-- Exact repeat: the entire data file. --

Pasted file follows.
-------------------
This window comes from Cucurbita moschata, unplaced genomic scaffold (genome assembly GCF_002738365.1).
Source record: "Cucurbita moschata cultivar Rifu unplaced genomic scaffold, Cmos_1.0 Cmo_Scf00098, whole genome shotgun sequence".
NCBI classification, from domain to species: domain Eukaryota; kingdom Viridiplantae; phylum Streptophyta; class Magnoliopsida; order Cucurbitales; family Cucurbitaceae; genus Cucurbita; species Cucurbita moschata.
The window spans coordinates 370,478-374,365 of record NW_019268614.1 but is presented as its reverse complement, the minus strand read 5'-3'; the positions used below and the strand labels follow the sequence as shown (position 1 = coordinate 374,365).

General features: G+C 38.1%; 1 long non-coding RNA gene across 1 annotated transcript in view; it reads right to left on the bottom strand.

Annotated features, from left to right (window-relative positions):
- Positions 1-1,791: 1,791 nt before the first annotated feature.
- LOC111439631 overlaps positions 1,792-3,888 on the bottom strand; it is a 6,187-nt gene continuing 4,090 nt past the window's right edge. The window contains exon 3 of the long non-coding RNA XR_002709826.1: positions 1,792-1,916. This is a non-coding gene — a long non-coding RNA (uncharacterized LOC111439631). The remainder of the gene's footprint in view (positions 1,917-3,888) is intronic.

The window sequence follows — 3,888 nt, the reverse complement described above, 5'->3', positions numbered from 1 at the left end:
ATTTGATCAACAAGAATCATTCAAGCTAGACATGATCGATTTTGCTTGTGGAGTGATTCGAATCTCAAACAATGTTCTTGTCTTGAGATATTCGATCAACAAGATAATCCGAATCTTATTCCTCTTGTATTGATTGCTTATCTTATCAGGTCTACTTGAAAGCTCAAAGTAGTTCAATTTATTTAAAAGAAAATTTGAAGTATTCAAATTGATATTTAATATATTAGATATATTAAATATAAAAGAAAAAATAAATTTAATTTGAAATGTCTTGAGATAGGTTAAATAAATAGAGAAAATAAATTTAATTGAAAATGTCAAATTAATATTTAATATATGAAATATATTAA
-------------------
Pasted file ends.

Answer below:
This window comes from Cucurbita moschata, unplaced genomic scaffold (genome assembly GCF_002738365.1).
Source record: "Cucurbita moschata cultivar Rifu unplaced genomic scaffold, Cmos_1.0 Cmo_Scf00098, whole genome shotgun sequence".
NCBI classification, from domain to species: domain Eukaryota; kingdom Viridiplantae; phylum Streptophyta; class Magnoliopsida; order Cucurbitales; family Cucurbitaceae; genus Cucurbita; species Cucurbita moschata.
The window spans coordinates 370,478-374,365 of record NW_019268614.1 but is presented as its reverse complement, the minus strand read 5'-3'; the positions used below and the strand labels follow the sequence as shown (position 1 = coordinate 374,365).

General features: G+C 38.1%; 1 long non-coding RNA gene across 1 annotated transcript in view; it reads right to left on the bottom strand.

Annotated features, from left to right (window-relative positions):
- Positions 1-1,791: 1,791 nt before the first annotated feature.
- LOC111439631 overlaps positions 1,792-3,888 on the bottom strand; it is a 6,187-nt gene continuing 4,090 nt past the window's right edge. The window contains exon 3 of the long non-coding RNA XR_002709826.1: positions 1,792-1,916. This is a non-coding gene — a long non-coding RNA (uncharacterized LOC111439631). The remainder of the gene's footprint in view (positions 1,917-3,888) is intronic.

The window sequence follows — 3,888 nt, the reverse complement described above, 5'->3', positions numbered from 1 at the left end:
ATTTGATCAACAAGAATCATTCAAGCTAGACATGATCGATTTTGCTTGTGGAGTGATTCGAATCTCAAACAATGTTCTTGTCTTGAGATATTCGATCAACAAGATAATCCGAATCTTATTCCTCTTGTATTGATTGCTTATCTTATCAGGTCTACTTGAAAGCTCAAAGTAGTTCAATTTATTTAAAAGAAAATTTGAAGTATTCAAATTGATATTTAATATATTAGATATATTAAATATAAAAGAAAAAATAAATTTAATTTGAAATGTCTTGAGATAGGTTAAATAAATAGAGAAAATAAATTTAATTGAAAATGTCAAATTAATATTTAATATATGAAATATATTAA